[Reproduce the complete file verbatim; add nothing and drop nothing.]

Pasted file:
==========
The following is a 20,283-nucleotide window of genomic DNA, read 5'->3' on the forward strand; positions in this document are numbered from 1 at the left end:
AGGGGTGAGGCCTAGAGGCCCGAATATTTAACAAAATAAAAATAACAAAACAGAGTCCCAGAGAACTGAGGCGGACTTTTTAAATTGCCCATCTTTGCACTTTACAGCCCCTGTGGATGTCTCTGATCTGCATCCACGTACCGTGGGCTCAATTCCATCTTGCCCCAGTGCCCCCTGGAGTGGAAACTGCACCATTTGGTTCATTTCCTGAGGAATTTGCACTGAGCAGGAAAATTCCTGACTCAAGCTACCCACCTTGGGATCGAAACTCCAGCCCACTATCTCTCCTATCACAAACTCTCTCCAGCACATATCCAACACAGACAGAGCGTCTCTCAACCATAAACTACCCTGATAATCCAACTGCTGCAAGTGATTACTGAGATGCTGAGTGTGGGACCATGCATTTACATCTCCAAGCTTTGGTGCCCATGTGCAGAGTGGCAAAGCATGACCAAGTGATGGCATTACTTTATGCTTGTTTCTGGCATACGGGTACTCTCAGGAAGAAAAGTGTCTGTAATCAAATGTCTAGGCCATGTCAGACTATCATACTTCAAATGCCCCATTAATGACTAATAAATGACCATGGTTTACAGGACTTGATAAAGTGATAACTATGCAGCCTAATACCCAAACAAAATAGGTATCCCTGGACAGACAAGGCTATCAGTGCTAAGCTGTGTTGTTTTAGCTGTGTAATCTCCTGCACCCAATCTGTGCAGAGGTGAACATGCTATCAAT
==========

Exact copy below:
The following is a 20,283-nucleotide window of genomic DNA, read 5'->3' on the forward strand; positions in this document are numbered from 1 at the left end:
AGGGGTGAGGCCTAGAGGCCCGAATATTTAACAAAATAAAAATAACAAAACAGAGTCCCAGAGAACTGAGGCGGACTTTTTAAATTGCCCATCTTTGCACTTTACAGCCCCTGTGGATGTCTCTGATCTGCATCCACGTACCGTGGGCTCAATTCCATCTTGCCCCAGTGCCCCCTGGAGTGGAAACTGCACCATTTGGTTCATTTCCTGAGGAATTTGCACTGAGCAGGAAAATTCCTGACTCAAGCTACCCACCTTGGGATCGAAACTCCAGCCCACTATCTCTCCTATCACAAACTCTCTCCAGCACATATCCAACACAGACAGAGCGTCTCTCAACCATAAACTACCCTGATAATCCAACTGCTGCAAGTGATTACTGAGATGCTGAGTGTGGGACCATGCATTTACATCTCCAAGCTTTGGTGCCCATGTGCAGAGTGGCAAAGCATGACCAAGTGATGGCATTACTTTATGCTTGTTTCTGGCATACGGGTACTCTCAGGAAGAAAAGTGTCTGTAATCAAATGTCTAGGCCATGTCAGACTATCATACTTCAAATGCCCCATTAATGACTAATAAATGACCATGGTTTACAGGACTTGATAAAGTGATAACTATGCAGCCTAATACCCAAACAAAATAGGTATCCCTGGACAGACAAGGCTATCAGTGCTAAGCTGTGTTGTTTTAGCTGTGTAATCTCCTGCACCCAATCTGTGCAGAGGTGAACATGCTATCAAT